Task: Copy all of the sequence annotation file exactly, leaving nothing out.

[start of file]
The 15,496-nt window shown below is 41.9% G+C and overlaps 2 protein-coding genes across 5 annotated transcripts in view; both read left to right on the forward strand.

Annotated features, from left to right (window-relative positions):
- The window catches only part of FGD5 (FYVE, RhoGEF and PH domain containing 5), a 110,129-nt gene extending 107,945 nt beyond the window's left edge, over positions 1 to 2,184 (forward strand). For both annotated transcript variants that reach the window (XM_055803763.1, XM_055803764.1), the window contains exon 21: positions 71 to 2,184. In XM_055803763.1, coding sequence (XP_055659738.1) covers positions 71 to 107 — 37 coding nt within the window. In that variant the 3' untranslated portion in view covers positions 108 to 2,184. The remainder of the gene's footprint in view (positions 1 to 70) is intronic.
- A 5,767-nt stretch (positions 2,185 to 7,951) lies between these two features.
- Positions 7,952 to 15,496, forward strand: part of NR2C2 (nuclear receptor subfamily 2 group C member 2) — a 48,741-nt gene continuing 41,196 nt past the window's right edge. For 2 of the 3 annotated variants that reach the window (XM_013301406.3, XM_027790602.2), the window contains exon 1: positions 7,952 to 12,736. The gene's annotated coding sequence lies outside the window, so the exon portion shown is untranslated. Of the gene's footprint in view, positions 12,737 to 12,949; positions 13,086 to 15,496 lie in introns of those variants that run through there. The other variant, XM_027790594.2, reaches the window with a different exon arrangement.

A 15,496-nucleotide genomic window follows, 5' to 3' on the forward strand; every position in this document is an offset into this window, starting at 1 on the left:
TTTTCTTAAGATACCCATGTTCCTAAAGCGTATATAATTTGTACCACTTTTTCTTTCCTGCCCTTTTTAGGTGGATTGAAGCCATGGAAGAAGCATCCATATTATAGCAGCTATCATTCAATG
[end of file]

The 15,496-nt window shown below is 41.9% G+C and overlaps 2 protein-coding genes across 5 annotated transcripts in view; both read left to right on the forward strand.

Annotated features, from left to right (window-relative positions):
- The window catches only part of FGD5 (FYVE, RhoGEF and PH domain containing 5), a 110,129-nt gene extending 107,945 nt beyond the window's left edge, over positions 1 to 2,184 (forward strand). For both annotated transcript variants that reach the window (XM_055803763.1, XM_055803764.1), the window contains exon 21: positions 71 to 2,184. In XM_055803763.1, coding sequence (XP_055659738.1) covers positions 71 to 107 — 37 coding nt within the window. In that variant the 3' untranslated portion in view covers positions 108 to 2,184. The remainder of the gene's footprint in view (positions 1 to 70) is intronic.
- A 5,767-nt stretch (positions 2,185 to 7,951) lies between these two features.
- Positions 7,952 to 15,496, forward strand: part of NR2C2 (nuclear receptor subfamily 2 group C member 2) — a 48,741-nt gene continuing 41,196 nt past the window's right edge. For 2 of the 3 annotated variants that reach the window (XM_013301406.3, XM_027790602.2), the window contains exon 1: positions 7,952 to 12,736. The gene's annotated coding sequence lies outside the window, so the exon portion shown is untranslated. Of the gene's footprint in view, positions 12,737 to 12,949; positions 13,086 to 15,496 lie in introns of those variants that run through there. The other variant, XM_027790594.2, reaches the window with a different exon arrangement.

A 15,496-nucleotide genomic window follows, 5' to 3' on the forward strand; every position in this document is an offset into this window, starting at 1 on the left:
TTTTCTTAAGATACCCATGTTCCTAAAGCGTATATAATTTGTACCACTTTTTCTTTCCTGCCCTTTTTAGGTGGATTGAAGCCATGGAAGAAGCATCCATATTATAGCAGCTATCATTCAATG